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State v. Godfrey

Decided: February 4, 1976.

STATE OF NEW JERSEY, PLAINTIFF-RESPONDENT,
v.
KEVIN GODFREY, DEFENDANT-APPELLANT



Halpern, Crane and Michels. The opinion of the court was delivered by Halpern, P.J.A.D.

Halpern

A brief summary of the events leading to the present indictment is necessary to understand the issues presented. Defendant Kevin Godfrey was arrested on July 1, 1974 by Officer Edward Rodriguez of the Englewood Cliffs Police Department when he found defendant in possession of a Chevrolet van motor vehicle which he ascertained had been stolen earlier that day, or the day before, in Unionville, New York. Defendant was charged with, and subsequently indicted for, unlawfully receiving a motor vehicle knowing it to have been stolen, in violation of N.J.S.A. 2A:139-3.*fn1

A nonjury trial was held on September 23, 1974 at which the State proved defendant had taken a Chevrolet van, bearing New York registration plates, without the permission of its owner, Eileen Gould, while it was parked in front of her home in Unionville, New York.

At the close of the proofs the trial judge acquitted defendant. He found defendant has stolen the van in the State of New York and, therefore, could not be guilty of receiving it in violation of N.J.S.A. 2A:139-3. In acquitting defendant he said, "* * * this Court is of the opinion that this defendant should have been charged with some other offense in New Jersey or in another jurisdiction, but certainly not in this statute." We agree with his determination since it is obvious that defendant could not have received or purchased the van in New Jersey.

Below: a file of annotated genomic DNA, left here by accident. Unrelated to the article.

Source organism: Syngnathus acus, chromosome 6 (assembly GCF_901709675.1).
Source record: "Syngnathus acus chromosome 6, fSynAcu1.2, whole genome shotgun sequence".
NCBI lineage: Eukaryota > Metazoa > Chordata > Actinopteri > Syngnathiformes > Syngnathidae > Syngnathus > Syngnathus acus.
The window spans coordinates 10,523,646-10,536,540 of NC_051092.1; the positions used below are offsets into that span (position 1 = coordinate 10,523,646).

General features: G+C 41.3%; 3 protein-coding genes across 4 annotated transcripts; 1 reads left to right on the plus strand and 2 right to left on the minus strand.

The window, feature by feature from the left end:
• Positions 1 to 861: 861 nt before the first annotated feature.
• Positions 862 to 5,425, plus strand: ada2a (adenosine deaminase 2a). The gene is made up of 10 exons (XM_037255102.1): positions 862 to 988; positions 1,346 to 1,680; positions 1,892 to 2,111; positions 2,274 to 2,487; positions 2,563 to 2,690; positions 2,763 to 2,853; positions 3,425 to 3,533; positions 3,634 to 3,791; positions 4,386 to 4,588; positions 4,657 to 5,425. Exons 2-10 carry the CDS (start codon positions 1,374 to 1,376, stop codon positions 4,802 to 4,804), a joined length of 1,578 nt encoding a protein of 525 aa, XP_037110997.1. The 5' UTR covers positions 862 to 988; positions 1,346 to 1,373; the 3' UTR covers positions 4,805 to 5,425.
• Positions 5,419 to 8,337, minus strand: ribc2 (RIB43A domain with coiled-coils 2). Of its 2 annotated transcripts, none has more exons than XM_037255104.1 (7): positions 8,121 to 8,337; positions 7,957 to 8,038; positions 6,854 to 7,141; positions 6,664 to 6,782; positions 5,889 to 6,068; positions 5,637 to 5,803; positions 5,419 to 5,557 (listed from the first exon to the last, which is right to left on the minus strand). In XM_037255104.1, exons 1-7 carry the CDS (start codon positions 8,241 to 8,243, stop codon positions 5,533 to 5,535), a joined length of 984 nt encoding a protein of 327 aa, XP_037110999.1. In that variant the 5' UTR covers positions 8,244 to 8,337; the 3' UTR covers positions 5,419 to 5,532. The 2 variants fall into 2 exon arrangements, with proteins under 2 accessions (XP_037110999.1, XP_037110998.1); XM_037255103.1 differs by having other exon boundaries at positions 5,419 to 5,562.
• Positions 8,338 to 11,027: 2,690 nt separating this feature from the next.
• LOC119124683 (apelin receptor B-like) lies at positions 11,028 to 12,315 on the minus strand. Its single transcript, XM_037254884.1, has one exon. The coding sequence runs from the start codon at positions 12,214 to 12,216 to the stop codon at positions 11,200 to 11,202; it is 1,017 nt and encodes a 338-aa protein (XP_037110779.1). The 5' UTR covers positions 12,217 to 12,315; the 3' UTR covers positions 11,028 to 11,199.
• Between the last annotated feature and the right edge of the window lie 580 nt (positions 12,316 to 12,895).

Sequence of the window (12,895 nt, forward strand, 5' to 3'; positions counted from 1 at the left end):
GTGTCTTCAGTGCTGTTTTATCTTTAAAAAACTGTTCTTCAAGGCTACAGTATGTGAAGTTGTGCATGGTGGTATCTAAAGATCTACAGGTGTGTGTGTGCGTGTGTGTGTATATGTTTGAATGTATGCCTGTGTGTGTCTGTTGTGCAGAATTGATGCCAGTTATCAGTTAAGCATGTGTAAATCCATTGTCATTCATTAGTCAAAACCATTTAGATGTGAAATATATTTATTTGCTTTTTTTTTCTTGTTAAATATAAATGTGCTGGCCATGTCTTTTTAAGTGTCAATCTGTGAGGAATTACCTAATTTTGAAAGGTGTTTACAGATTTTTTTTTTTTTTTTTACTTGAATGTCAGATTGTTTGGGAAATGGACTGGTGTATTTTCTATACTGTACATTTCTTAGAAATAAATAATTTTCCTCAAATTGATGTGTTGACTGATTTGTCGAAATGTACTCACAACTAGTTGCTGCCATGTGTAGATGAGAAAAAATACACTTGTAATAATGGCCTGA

Thereafter, in November 1974, defendant was indicted for having feloniously stolen the van in Unionville, New York, and "did knowingly bring the said vehicle into the State of New Jersey * * * contrary to the provisions of N.J.S.A.

2A:119-9 * * *." Defendant's motion to dismiss the indictment on double jeopardy grounds was denied. We granted defendant's application for leave to appeal, and now reverse.

Admittedly, the prosecutor knew the pertinent facts outlined above when he obtained the first indictment, and he presented the same facts to a grand jury when he obtained the second indictment. It is clear that if the second indictment were to be tried, the State would offer substantially the same proofs presented at the first trial. Under these circumstances, the motion to dismiss should have been granted whether it be on grounds of double jeopardy or fundamental fairness.

DOUBLE JEOPARDY

The double jeopardy doctrine was clearly and succinctly enunciated in State v. Farmer , 48 N.J. 145 (1966), cert. den. 386 U.S. 991, 87 S. Ct. 1305, 18 L. Ed. 2d 335 (1967):

One of the most basic rights possessed by the people of this State and of the United States is freedom from being put in jeopardy a second time for the same criminal offense. State v. Roller , 29 N.J. 339 (1959). This principle, which grew into the common law and became rooted in tradition and conscience, was embodied in our Constitutions of 1844, Art. I, par. 10, and of 1947, Art. I, par. 11. Both paragraphs prohibit the trial of a person after acquittal for the same offense. The Fifth Amendment to the United States Constitution expresses the common law prohibition in more general terms, i.e. , "* * * nor shall any person be subject for the same offense to be twice put in jeopardy of life or limb." In the light of historical evolution and treatment, the difference in language in the context of the present case is without distinction in meaning. The clauses are coextensive in application. State v. Wolf , 46 N.J. 301 (1966); State v. Williams , 30 N.J. 105 (1959). [at 167-168]

The term "same offense" has been variously defined. In State v. Mowser , 92 N.J.L. 474, 483 (E. & A. 1918), it was interpreted to mean "not only * * * the same offense as an entity and ...


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